Venus in Arms at the next BISA Conference: “Italian Foreign Policy and Radical Parties”

Venus in Arms will be at the 40th Anniversary BISA (British International Studies Association) Conference (London, 16th-19th June 2015).

Here you’ll find the programme and other details.

We will present the paper: “The Limits of Radical Parties in Coalition Foreign Policy: Italy, Hijacking, and the Extremity Hypothesis” (F.Coticchia and J.Davidson). The paper has been recently accepted by Foreign Policy Analysis for publication (forthcoming).

Here below the abstract:

Scholarly consensus increasingly suggests that coalition governments produce more extreme foreign policies than single party governments. This, the literature argues, is especially likely when coalition governments include radical parties that take extreme positions on foreign policy issues and are “critical” to the government’s survival, as the radical parties push the centrist ones toward the extremes. A look at Italy’s Second Republic center-left governments and decisions on military operations provides an important counterpoint to the extremity hypothesis. In three high profile cases of military operations–Albania 1997, Kosovo 1999, and Afghanistan 2006-08–Italy had a center-left government that depended on radical parties for its survival. In all cases the parties took a position against military operations but did not prevent the government from engaging in/continuing operations by threatening survival or forcing the government’s fall. Our paper seeks to explain the irrelevance of leftist radical parties in Italy’s Second Republic. We argue first that radical parties are reluctant to threaten or force government collapse as this can lead to a center right coalition coming to office and voters’ blame for the outcome. Second, we claim that relative salience has been critical: foreign policy has been less important to radical parties than domestic issues and it has been more important to center-left parties than radical ones. Finally, we argue that radical parties have appealed to their voters through theatrical politics (e.g., attending protests) and have affected the implementation of military operations.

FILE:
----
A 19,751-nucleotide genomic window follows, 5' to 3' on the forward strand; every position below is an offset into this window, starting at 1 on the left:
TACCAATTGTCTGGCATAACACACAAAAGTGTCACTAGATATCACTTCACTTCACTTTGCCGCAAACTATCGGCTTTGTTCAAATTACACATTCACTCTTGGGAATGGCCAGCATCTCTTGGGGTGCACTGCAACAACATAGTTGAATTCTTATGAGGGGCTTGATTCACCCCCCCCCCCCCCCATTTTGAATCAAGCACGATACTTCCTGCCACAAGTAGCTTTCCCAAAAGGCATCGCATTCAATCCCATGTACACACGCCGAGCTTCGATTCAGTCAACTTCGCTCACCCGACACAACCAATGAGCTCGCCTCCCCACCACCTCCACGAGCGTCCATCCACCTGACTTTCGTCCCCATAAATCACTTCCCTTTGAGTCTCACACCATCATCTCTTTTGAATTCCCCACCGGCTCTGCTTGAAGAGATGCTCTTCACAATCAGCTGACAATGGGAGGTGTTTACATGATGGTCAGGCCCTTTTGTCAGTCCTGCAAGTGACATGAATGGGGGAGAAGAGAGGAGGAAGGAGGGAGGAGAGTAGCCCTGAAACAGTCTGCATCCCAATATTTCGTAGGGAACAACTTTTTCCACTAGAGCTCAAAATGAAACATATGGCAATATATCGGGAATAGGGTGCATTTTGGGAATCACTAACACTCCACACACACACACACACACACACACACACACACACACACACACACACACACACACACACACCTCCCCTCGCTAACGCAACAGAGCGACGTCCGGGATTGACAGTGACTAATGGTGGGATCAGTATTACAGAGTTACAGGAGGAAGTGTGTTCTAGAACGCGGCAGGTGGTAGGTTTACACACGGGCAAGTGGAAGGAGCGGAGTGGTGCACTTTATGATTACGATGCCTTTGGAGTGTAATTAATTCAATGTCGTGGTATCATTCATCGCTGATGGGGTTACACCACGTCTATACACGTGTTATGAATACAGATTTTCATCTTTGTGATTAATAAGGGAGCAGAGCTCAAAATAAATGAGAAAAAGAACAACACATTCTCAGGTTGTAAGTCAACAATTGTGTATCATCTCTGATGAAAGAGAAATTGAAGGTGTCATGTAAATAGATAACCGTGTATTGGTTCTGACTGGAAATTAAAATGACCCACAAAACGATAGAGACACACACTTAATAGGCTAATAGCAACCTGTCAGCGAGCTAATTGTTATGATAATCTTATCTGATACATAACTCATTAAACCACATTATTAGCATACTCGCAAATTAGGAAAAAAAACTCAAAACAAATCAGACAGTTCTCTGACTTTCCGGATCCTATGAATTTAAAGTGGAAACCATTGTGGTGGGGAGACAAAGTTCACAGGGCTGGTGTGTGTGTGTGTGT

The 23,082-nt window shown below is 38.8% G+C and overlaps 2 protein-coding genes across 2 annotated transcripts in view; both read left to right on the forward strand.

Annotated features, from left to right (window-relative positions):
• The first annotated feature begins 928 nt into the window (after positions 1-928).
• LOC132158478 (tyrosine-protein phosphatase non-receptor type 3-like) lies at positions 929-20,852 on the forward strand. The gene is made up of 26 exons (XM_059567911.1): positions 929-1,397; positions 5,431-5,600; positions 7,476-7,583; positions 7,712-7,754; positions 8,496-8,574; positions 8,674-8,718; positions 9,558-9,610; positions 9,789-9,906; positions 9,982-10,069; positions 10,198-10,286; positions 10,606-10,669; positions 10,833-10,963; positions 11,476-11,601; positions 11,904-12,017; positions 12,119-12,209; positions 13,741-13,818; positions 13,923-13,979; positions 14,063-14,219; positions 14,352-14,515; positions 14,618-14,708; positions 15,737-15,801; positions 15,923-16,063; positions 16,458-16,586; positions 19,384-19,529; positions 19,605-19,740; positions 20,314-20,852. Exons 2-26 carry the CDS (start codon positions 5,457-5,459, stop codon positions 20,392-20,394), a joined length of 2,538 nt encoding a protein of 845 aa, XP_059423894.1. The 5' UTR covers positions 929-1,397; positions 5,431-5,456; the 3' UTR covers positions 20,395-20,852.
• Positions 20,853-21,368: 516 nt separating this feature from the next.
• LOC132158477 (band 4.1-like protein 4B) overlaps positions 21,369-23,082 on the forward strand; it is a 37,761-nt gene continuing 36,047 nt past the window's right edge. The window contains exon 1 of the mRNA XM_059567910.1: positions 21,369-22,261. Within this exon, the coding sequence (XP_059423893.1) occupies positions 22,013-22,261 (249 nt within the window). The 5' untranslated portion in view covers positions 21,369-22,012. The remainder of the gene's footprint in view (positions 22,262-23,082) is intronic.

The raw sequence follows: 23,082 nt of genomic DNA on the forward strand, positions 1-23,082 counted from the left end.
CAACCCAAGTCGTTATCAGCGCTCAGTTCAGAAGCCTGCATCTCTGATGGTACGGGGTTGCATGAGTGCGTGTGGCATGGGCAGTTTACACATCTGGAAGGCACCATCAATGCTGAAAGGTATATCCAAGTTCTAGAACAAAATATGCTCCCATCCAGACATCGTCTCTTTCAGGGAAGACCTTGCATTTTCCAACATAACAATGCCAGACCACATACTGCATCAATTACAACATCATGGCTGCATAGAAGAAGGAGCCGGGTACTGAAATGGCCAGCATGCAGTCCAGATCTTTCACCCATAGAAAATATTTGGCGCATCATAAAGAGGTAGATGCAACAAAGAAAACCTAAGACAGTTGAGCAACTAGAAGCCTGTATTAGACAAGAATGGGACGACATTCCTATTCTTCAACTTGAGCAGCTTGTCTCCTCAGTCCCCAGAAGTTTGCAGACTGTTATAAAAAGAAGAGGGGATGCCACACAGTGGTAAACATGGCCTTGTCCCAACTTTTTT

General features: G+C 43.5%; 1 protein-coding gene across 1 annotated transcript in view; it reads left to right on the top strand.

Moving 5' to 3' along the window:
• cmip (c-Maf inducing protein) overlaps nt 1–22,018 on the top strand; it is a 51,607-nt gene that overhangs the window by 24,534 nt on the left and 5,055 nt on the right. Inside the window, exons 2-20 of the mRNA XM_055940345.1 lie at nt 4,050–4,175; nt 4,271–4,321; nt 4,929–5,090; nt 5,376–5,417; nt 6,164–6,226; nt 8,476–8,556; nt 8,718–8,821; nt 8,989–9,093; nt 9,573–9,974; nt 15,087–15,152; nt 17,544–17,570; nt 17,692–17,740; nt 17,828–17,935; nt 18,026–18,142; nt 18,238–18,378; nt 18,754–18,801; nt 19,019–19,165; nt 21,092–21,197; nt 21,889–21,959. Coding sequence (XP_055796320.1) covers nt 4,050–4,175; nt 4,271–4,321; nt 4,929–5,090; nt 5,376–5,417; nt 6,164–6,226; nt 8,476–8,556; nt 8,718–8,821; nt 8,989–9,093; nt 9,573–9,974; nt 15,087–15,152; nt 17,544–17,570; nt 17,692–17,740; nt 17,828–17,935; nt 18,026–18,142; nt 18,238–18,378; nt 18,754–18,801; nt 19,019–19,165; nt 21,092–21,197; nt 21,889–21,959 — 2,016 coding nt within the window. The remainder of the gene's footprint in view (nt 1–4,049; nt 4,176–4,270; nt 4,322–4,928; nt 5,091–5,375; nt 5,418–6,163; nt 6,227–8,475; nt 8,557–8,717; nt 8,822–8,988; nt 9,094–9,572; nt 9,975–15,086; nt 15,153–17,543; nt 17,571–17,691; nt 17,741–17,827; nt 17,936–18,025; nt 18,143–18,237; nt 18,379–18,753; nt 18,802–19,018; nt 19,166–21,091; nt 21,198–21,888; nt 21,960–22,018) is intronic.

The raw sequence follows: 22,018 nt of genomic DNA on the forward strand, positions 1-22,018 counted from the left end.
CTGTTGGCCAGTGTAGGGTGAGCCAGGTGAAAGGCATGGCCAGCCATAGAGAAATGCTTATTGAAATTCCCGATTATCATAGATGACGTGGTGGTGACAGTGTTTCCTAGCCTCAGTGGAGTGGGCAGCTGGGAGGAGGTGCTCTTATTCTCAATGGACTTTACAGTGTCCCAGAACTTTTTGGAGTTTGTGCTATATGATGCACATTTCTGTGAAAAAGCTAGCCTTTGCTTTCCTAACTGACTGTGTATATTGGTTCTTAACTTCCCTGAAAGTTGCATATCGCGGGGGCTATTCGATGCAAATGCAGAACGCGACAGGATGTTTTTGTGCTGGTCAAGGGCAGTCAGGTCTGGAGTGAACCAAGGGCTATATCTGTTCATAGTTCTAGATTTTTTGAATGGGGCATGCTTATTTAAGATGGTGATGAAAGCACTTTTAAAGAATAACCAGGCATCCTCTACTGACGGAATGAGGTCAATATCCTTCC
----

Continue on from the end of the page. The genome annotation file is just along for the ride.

See you in London

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